*Environmental, social and (corporate) governance-focused investing; some wags might call this PC investing and I don’t mean as in personal computers.
Because I went over what I believe are the long-term factors that will continue to push inflation to persistently uncomfortable levels in the May 28th, EVA, I won’t rehash them, save for one: wages. Since I wrote that, evidence of rapidly rising labor costs has been mounting. It is unlikely this trend will recede like lumber and used car prices. Wages are notoriously sticky. They are likely to stay elevated and, probably, move even higher--especially if energy costs continue to soar (increasing the need for higher worker compensation). If so, this makes the Fed’s two-horse trick even more difficult.
Yet, its overarching goal—even if it doesn’t admit it—is now to keep rates low to allow the US government to continue to borrow inexpensively. Of course, by purchasing treasuries with fabricated funds it makes that even more painless (the Fed remits the interest on the trillions of government debt it holds right back to the Treasury; now that’s a neat trick indeed!). Showing how embedded this is into the government’s borrowing plans, the White House is now projecting interest rates to stay below inflation for the next decade. Look out bond buyers—you’ve got a bulls-eye on your backs!
Per last week’s Guest EVA by Vincent Deluard this is no country—or central bank--for old bond investors (aren’t almost all fixed income holders “mature”?). For those in the stock market, it’s a much happier story, as Vincent also noted. This Fed, like the three or four before it, has gone to all lengths to keep the S&P marching higher. That paradigm is unlikely to change anytime soon even if fears of persistent inflation cause a serious sell-off (the crash and/or crashette scenario). In that case, I wouldn’t put it past Powell & Co. to buy stocks using its Magical Money Machine, as the Bank of Japan and the Swiss National Bank have already done. Such a Fed reaction would almost certainly be rocket fuel for the economically-sensitive and resource-based sectors that were slammed in mid-June by Mr. Powell verbal pivot. Per my partner and great friend, Louis Gave, this may be the last chance to hop on the commodity train…at least for a cheap fare.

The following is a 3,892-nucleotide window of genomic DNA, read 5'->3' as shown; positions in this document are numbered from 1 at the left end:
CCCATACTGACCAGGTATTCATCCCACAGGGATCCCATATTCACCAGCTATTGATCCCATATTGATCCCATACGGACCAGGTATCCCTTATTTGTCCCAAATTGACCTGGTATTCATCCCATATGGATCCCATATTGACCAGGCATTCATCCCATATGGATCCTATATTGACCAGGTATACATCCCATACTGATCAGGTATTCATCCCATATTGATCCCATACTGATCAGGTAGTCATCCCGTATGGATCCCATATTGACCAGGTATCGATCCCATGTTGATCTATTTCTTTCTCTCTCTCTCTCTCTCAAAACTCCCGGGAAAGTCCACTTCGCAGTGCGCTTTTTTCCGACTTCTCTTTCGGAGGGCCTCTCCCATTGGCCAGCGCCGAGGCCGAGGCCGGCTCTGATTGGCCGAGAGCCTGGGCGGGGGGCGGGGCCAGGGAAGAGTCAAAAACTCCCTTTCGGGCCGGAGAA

As Vincent wrote last week, with words so on the mark I thought they were worth repeating: “The U.S. really wants higher stock prices and can let go of its currency and bond market. If anything, a decade of financial repression, inflation, and a weaker U.S. dollar may be secretly desired by smart populists who understand that these are the necessary conditions to rebuild the manufacturing heartland of the country, reduce wealth inequalities, and default on the unsustainable entitlements that the boomer generation granted itself.”
Obviously, the Fed must play the starring role in making the above scenario become reality. If that sounds like a central bank you need to be frightened of, I’d suggest you shouldn’t go outside very often this summer. The sight of your shadow might be too much for you to handle.
Chief Investment Officer